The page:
• aiazmir - 2012-05-21 17:56

    Cosatu are running the ANC. Why announce a subsidy and then renege on this because of trade union disapproval (based on an outdated communist model)? Let the private sector determine who, how and when they will employ. Cosatu are blocking the private sector from employing young people. Is the ANC becoming a party for the aged and only labour controlled?

      Julio - 2012-05-21 18:18

      The ANC have no balls to stand up to COSATU, besides they need the COSATU´s members votes come election time. For the ANC/Zuma to benefit from the workers votes they have to tread carefully and play to COSATU´s tune. Politicians have no principles, they are in politics merely for their own benefit and not for the betterment of the country, that doesn´t only apply to South African politicians. I would vote for any party that would advocate the demise of all politicians. Hum!, wait, I think that is an oxymoron.

  • Atholl - 2012-05-21 18:47

    When it is discovered that the Biggest obstacle to a good idea and good plan is from the ones who decide for ------------. Govt the ones who benefit from ----------. Youth the ones who pay for the benefit----. Business ........ then ..... the ones who pay (Business) to the ones who benefit (Youth) will simply ignore the one who decides (Govt) and develop a new plan that does not require the one who decides.

  • jmasha3 - 2012-05-21 21:04

    Where are the setas?well anything that is going to help us as young people to acquire Skills and make a break in the Labour market is welcome as long as is not going to be manipulated by private sector and government officials for self-enrichment.Only critical skills, skills that we need in building a sustainable economy,skills that are in line with our economic vision as a country.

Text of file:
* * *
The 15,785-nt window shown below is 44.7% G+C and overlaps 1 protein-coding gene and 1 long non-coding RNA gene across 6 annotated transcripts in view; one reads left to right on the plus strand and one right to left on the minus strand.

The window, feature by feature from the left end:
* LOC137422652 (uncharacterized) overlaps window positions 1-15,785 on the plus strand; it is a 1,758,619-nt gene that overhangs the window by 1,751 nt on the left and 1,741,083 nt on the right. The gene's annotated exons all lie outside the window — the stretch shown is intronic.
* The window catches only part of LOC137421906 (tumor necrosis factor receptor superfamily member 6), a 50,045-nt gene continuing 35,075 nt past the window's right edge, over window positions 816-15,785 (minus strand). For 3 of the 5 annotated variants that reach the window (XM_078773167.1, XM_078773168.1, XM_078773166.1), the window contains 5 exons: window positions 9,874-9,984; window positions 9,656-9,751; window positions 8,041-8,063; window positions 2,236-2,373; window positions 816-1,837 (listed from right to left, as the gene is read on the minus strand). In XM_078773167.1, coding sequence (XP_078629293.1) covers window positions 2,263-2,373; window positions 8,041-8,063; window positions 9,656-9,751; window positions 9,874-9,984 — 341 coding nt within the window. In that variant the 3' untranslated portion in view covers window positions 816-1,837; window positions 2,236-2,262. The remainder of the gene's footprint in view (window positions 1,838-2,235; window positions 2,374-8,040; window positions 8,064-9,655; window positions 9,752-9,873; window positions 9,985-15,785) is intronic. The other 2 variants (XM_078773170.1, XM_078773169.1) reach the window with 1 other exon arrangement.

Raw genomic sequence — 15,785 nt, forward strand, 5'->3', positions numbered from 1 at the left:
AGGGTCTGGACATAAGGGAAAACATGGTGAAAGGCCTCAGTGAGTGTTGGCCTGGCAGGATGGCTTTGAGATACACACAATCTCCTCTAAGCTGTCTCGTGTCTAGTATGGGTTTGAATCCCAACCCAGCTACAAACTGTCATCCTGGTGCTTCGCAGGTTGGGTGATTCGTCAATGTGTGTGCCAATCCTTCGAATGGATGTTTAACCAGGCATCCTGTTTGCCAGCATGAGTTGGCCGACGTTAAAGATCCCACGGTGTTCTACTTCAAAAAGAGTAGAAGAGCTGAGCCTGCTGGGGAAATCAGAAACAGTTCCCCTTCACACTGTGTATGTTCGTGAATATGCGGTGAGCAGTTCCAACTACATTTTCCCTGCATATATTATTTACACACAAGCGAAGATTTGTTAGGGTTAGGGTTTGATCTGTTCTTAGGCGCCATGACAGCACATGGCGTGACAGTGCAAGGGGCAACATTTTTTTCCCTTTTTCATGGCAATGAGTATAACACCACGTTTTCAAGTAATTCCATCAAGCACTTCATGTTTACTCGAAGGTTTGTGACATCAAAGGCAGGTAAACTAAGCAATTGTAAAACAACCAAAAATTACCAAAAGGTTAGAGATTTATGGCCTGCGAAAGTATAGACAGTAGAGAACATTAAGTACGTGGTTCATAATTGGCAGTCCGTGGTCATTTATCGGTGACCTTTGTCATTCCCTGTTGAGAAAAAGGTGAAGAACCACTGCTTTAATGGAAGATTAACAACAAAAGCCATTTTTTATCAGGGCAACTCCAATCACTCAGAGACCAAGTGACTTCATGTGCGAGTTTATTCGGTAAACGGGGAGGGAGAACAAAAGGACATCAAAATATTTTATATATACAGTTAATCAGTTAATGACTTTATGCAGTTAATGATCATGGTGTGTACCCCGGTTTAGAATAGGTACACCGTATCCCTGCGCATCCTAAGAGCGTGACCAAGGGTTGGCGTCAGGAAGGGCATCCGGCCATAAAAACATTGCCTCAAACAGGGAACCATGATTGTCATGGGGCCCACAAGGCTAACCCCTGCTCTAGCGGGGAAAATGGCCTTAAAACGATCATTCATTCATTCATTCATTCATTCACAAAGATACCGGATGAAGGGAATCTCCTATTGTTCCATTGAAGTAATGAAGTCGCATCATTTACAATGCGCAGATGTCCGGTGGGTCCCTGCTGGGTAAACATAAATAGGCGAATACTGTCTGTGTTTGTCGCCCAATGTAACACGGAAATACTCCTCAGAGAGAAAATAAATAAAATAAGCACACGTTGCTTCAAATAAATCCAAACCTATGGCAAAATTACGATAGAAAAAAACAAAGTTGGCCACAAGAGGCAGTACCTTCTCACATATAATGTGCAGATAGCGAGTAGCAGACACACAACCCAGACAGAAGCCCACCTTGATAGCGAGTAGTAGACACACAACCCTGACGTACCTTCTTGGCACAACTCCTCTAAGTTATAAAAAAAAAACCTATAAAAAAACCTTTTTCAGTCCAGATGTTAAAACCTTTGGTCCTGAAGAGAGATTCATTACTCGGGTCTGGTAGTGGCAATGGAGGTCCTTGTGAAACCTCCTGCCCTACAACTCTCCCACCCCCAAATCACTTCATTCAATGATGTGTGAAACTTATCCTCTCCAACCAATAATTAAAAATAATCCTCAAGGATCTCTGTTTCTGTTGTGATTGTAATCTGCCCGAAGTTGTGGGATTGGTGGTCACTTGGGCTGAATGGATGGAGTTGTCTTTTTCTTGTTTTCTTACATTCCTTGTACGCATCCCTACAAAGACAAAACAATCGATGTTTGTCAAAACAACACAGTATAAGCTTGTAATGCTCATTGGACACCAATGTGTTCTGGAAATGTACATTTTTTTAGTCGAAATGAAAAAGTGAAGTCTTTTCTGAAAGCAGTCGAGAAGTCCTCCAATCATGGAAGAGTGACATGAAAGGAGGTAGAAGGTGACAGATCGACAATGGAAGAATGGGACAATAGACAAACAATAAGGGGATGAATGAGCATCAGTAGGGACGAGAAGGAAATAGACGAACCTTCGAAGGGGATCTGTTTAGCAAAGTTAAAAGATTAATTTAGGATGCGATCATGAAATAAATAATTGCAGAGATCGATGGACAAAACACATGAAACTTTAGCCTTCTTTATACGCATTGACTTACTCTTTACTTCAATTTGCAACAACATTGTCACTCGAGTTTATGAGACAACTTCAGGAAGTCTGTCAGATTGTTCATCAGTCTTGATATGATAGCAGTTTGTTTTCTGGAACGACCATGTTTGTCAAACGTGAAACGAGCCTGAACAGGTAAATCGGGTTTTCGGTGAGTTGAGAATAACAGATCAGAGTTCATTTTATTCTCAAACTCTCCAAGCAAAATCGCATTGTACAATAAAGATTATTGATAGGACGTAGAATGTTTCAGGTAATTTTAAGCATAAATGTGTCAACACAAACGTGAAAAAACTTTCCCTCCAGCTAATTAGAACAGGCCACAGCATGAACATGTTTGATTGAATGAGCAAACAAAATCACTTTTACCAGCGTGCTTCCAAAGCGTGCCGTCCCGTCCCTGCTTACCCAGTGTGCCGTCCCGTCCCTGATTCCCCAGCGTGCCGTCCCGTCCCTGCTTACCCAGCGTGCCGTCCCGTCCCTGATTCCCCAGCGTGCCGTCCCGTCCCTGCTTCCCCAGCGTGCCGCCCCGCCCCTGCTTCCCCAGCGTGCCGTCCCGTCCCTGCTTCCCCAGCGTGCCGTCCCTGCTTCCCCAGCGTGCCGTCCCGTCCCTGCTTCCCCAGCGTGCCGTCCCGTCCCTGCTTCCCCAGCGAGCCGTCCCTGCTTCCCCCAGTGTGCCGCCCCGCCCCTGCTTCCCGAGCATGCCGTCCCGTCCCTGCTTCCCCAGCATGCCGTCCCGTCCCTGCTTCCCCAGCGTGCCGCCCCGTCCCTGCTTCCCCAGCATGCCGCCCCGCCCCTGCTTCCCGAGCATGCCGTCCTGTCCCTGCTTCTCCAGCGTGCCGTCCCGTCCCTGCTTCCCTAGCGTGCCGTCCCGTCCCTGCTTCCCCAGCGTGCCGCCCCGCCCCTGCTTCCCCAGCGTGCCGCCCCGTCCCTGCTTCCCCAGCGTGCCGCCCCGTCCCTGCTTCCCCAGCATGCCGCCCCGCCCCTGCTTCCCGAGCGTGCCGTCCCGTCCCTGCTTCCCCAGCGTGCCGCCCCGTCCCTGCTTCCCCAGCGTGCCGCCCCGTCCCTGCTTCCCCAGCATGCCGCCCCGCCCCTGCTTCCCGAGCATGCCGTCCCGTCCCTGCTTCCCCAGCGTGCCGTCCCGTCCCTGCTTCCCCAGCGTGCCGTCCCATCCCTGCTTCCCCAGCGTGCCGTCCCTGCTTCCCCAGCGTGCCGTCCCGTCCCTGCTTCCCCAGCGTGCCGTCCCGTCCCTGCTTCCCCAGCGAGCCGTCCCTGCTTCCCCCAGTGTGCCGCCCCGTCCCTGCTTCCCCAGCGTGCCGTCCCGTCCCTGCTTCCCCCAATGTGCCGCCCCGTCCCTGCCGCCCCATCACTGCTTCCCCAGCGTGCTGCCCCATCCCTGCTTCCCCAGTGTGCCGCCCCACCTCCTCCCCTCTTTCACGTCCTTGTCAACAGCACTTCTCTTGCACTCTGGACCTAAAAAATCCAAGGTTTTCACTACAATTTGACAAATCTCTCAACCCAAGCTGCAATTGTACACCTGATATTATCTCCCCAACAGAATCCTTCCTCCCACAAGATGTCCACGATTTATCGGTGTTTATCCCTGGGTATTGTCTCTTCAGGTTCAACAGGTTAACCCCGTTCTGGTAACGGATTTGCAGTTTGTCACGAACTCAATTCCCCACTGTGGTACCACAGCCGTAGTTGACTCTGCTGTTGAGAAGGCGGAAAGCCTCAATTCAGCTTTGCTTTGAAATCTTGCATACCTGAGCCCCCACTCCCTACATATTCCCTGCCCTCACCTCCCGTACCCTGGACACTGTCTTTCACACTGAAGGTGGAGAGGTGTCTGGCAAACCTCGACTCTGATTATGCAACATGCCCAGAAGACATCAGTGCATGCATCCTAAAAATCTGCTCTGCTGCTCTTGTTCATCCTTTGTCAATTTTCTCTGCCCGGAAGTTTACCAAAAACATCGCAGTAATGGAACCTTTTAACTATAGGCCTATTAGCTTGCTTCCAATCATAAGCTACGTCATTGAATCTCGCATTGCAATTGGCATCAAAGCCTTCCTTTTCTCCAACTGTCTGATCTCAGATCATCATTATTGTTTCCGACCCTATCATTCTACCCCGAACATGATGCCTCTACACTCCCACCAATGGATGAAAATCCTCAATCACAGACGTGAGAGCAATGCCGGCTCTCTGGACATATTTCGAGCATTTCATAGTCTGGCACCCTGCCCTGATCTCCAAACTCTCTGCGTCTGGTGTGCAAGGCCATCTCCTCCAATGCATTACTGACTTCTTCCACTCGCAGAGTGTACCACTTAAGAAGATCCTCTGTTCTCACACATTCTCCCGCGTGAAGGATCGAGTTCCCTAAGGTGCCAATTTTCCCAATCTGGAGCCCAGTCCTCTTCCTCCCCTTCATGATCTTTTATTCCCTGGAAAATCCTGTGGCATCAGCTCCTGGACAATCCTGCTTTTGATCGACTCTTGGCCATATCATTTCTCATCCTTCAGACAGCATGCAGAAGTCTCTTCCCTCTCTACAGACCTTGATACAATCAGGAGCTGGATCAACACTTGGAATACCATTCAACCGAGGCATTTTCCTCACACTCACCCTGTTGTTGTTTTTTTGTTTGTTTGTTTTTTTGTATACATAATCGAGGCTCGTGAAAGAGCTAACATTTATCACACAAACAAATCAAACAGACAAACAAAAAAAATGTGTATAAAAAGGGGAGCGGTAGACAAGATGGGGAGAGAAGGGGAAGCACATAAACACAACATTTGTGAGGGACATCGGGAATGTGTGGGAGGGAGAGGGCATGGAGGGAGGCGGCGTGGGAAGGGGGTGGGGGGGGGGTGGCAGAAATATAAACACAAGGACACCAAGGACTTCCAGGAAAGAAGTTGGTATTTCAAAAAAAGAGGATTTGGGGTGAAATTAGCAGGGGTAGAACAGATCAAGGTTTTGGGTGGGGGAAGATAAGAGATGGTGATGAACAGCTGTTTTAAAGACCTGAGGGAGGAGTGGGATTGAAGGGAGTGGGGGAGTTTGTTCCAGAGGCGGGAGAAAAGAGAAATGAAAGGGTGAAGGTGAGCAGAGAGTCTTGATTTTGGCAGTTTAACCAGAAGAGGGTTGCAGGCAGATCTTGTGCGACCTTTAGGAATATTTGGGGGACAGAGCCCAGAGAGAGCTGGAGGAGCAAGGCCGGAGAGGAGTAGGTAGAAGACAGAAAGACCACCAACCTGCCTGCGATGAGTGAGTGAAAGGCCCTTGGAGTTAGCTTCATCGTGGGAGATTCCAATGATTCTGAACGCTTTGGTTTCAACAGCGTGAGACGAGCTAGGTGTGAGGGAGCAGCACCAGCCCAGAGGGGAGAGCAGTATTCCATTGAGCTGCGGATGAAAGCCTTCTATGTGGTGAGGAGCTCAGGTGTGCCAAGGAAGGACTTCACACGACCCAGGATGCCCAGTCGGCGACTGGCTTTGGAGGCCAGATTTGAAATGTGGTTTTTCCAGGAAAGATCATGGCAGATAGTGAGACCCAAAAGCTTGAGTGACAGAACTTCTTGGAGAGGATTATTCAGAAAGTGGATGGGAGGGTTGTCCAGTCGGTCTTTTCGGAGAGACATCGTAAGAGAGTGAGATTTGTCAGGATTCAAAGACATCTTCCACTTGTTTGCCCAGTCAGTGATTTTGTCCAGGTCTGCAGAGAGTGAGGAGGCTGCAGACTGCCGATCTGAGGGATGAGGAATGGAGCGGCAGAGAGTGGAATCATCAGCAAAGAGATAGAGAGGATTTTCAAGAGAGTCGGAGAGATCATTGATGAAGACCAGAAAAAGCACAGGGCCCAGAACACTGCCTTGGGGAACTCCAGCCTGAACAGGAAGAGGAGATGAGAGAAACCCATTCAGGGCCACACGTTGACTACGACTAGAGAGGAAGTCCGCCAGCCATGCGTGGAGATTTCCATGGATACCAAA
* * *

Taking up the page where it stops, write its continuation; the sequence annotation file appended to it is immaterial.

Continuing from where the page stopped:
• niel.burger.5 - 2012-05-21 21:50

    If my memory serves me correct,a school was opened near Olifantsfontein in the late 90's for exactly the same reason - skills training and the head - not sure -was Oupa Khoza - previous commander in the anc military wing! The school was built at a cost of almost R400 million and got state grants to the value of almost R100 million per year! Carte Blanche did an expose on this school! Almost a billion rand later,only about 130 had graduated - almost 800 should have 'graduated'!Hundreds of millins of rands of tax payers money went down the drain (wasted/stolen/tender fraud - take your pick) Is this going the same way,more money being wasted?

  • monnamme - 2012-05-22 09:44

    I must be at the opposite side here. Government yes like to employ skilled graduates and give them pity money for the hard work they do. I have been through that stage and many of my colleagues where you work for government and at the end of that year they do not employ you thereby going and sitting at home. Why cannot we take this money and build economy with it which will last the youth today and the next generation. All I am saying is both debates are set on a wrong tone and the shift should be about sustainability and job creation that last in which sense greater good and better human development is put to place. Let us build refinery plants, medicine making facilites, food processing, school, clinic and many government offices which are a core to huyman society like home affairs, social development, land reform and youth developemnt sectors in the villages, locations and urban areas and see if this sectors can not bring in sustainability, infrastructure development, socio-economic impact thereby impacting directly on the government job delivery and youth employment. Can they just share with 20Million so that I can achieve my business model I have developed which is going to employ at least 2000 youth in the first month.

  • Andricca - 2012-06-21 21:25

    Corporate South Africa to embrace transformation, failed to expand economy, why rewarding them with youth-subsidy knowing very well that they will distort it like they do with BEE & AA. Get real and start supporting social entrepreneurs and real local economic development initiatives and invest a lot on education and skills development IF YOU FEEL YOU HAVE SOME CASH YOU JUST DON'T KNOW WHAT DO WITH & not trust unpatriotic corporate SA